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  • Specimen of the Week 194: The Death’s-Head Hawkmoth

    By Rowan J J Tinker, on 29 June 2015

    The pinned Death's-head hawkmoths. LDUCZ-L1438

    The pinned Death’s-head hawkmoths. LDUCZ-L1438

    I stand before you to beseech absolution. I confess to my unholy bias in favour of the darker and somewhat supernatural beings of the museum, yet I seek no forgiveness. I will endeavour to one day improve this, and talk about some adorable abomination with darling little eyes and a twee silken coat, but to be honestly forthright, I recoil at the thought. I’ve always found delight in those lacking in vertebral column, often simply regarding the spine itself as excess baggage, hence I rejoice to formally announce that I’m keeping with the creepy invertebrate vibe.

    This week’s specimen is most agreeable to the palate of those with a less cute-inclined disposition; with the markings of a demon and the scent of bees, this week’s Specimen of the Week is… Read the rest of this entry »

    Subversive Millinery workshop

    By Jenny M Wedgbury, on 24 June 2015

    Subversive Millinery workshop

    Subversive Millinery workshop

    Last Thursday 18 June UCL Art Museum was the setting for a meeting of the secret subversive millinery group (also known as our annual hat making workshop).

    Read the rest of this entry »

    Specimen of the Week 193: A very confused anemone

    By Mark Carnall, on 22 June 2015

    Image of LDUCZ-C1445 Amphianthus dohrnii on  Eunicella verrucosa from the Grant Museum of Zoology UCL

    Image of LDUCZ-C1445 Amphianthus dohrnii on Eunicella verrucosa from the Grant Museum of Zoology UCL

    Specimen of the week is the Grant Museum’s weekly blog series focusing on one of the 68,000 specimens in the collection. When it comes to my turn to write one, I normally try to choose a specimen that otherwise might be overlooked within the crowded cases. Whilst looking for a specimen to focus on this week, I found these lovely specimens, labelled as a fossil ostracod (an amazing group of crustaceans) and on display with the peanut worms and brachipods, whilst resembling anemones. What’s the story here? Hopefully this blog post will cure the case of mistaken identity.

    This week’s specimen of the week is… Read the rest of this entry »

    Soon turned out we had a heart of papier-mâché

    By Mark Carnall, on 16 June 2015

    Every year UCL Museum Studies students get to choose an object from each of UCL’s museums and collections to research for a term. This is a guest blog by Jennifer Esposti one of this year’s students looking at a mysterious model.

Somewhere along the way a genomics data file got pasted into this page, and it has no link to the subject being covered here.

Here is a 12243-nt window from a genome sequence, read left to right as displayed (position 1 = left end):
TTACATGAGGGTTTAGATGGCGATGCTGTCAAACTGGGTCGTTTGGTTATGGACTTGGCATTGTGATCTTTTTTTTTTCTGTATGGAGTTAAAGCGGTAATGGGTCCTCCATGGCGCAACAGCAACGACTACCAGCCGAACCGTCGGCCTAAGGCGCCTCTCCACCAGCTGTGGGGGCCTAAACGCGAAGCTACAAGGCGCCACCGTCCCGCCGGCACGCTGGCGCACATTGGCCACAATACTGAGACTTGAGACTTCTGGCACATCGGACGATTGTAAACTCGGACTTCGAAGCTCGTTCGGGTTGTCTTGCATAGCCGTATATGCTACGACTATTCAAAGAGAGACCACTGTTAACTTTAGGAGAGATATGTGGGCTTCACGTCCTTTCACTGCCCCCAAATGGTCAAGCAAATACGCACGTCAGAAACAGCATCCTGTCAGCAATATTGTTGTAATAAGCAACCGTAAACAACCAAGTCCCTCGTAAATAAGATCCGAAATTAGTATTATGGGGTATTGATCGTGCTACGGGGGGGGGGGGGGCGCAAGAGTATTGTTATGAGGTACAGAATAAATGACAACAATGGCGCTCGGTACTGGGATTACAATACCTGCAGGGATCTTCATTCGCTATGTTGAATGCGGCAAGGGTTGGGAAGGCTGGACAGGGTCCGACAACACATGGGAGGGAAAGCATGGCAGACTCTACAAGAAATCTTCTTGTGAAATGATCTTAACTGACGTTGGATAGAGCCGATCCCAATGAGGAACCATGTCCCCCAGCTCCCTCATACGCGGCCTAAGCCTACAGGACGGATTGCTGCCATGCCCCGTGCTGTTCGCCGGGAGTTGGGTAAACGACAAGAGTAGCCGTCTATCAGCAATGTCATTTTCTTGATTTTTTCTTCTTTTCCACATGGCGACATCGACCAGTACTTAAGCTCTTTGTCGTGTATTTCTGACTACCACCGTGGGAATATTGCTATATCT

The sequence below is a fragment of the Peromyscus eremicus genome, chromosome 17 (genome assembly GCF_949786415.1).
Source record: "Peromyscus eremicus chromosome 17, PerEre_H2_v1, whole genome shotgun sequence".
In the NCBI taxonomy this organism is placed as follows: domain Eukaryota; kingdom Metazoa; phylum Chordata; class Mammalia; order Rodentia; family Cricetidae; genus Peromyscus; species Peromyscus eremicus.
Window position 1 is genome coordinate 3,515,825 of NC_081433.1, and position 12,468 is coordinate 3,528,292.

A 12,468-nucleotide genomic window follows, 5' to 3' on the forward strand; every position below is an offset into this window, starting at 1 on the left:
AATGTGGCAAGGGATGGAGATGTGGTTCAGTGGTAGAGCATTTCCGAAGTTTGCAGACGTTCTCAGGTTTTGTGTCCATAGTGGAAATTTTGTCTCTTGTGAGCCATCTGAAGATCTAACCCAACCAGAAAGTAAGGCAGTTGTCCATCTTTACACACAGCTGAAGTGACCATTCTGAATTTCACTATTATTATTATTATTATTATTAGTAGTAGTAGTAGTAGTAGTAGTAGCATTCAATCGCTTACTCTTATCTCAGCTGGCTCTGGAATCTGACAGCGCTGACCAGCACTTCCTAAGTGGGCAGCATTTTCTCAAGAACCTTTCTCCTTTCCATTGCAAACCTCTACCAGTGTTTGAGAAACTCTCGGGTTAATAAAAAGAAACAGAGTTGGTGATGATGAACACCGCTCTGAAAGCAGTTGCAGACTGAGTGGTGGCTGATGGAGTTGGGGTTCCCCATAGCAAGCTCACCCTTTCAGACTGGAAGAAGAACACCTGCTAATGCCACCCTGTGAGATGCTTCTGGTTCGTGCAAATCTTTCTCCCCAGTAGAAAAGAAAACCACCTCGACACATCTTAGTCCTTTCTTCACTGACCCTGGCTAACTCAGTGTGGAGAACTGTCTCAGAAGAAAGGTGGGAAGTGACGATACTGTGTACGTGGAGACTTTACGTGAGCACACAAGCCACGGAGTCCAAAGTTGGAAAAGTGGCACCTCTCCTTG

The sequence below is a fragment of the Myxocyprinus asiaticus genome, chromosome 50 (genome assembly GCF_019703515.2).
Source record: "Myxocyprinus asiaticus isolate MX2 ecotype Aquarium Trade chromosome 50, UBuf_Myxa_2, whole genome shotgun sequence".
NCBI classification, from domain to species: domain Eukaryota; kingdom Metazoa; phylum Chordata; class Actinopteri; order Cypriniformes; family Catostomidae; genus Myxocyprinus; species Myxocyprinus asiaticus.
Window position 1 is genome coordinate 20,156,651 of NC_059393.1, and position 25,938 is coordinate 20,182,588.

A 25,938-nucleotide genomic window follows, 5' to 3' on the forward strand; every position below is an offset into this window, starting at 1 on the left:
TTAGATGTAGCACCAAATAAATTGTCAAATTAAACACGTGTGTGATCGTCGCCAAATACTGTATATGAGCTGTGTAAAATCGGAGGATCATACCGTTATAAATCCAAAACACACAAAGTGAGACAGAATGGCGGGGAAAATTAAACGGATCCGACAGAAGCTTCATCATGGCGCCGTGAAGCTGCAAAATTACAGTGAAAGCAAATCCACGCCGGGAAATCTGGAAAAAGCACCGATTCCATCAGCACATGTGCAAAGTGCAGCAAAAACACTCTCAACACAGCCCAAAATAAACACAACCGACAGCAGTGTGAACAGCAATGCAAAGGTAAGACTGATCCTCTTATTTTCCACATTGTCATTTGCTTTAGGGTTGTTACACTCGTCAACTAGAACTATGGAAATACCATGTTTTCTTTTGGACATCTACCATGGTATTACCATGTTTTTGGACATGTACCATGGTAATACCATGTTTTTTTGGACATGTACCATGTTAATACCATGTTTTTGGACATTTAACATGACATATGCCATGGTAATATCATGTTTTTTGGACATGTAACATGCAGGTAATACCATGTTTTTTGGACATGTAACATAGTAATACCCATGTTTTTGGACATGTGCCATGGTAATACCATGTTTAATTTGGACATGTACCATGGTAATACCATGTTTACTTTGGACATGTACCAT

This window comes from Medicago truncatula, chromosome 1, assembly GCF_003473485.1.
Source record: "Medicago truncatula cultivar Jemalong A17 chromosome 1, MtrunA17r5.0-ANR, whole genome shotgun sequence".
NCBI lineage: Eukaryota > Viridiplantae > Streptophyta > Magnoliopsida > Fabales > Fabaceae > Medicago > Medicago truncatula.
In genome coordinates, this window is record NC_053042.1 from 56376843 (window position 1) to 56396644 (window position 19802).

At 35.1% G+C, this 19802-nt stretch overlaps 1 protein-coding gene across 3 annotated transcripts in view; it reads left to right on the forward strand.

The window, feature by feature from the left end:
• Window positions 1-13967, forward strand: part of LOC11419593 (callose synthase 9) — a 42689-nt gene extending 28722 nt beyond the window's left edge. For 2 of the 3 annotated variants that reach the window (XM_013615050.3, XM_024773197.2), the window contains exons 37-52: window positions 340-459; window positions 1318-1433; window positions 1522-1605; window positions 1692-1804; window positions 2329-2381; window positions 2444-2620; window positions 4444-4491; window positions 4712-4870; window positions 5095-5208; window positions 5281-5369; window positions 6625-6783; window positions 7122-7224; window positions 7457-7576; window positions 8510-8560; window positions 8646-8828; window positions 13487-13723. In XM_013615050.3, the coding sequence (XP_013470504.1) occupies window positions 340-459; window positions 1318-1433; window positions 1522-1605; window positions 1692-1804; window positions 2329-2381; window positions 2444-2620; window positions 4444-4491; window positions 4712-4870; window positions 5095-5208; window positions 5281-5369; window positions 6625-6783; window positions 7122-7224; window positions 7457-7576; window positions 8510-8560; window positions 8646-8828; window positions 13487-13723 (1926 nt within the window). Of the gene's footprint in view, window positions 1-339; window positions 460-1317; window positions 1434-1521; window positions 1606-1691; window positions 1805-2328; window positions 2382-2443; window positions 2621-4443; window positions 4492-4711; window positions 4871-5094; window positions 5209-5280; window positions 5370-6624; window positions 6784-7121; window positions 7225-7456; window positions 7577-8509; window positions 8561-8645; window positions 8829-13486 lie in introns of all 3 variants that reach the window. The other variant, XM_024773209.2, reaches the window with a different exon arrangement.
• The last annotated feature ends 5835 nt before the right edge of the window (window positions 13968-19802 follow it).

LDUCZ-X118 Image of  crocodile heart model at Grant Museum of Zoology UCL

    LDUCZ-X118 Auzoux model of crocodile heart

    Greetings! My name is Jennifer and I am a postgraduate student in UCL’s Museum Studies program. As part of my MA, I took a course called Collections Curatorship. This course entailed working within a group of students to research a museum object. I was assigned to the natural history group, to investigate an object from the Grant Museum. My group and I were presented with three possible objects and we selected a crocodile heart model known as Object LDUCZ-X118.  Here’s what we found out.
    Read the rest of this entry »

    Specimen of the Week 192: The Harvestman

    By Rowan J J Tinker, on 15 June 2015

    Dried harvestman LDUCZ-J416

    Dried harvestman LDUCZ-J416

    Case 11: the final resting place of those that once scuttled and dashed between the shadows. Many eagerly feature in our lives, brushing softly against the unaware’s skin, only to dart off as they are noticed, leaving a split second image of many a shambling leg to return as a parting gift at night when the lucidity of dreams kick in. Staring out from the dim stillness a dour creature resides, and an eternal watch it holds.

    It was at first the near-symmetry of this specimen that drew me to it while bumbling around the Grant Museum; but after doing a little research, only then did it become apparent that this creature is far deserving of a week-long bask in the limelight. These critters are easily mistaken for spiders, both having eight spindly legs, but in fact they are far cuter, and much to the ire of arachnophobes. Many aspects of their biology and their cultural influence make them the spider’s rather well-appreciated cousin, and rightfully so.

    So thus begins my job to convince you, dear literary companion, of this creature’s cause, lest it be cast off back to the tenebrous corners where the resting beasts of Case 11 do creep and surge. This week’s Specimen of the Week is…

    Read the rest of this entry »

    Some favourite PanoptiCam views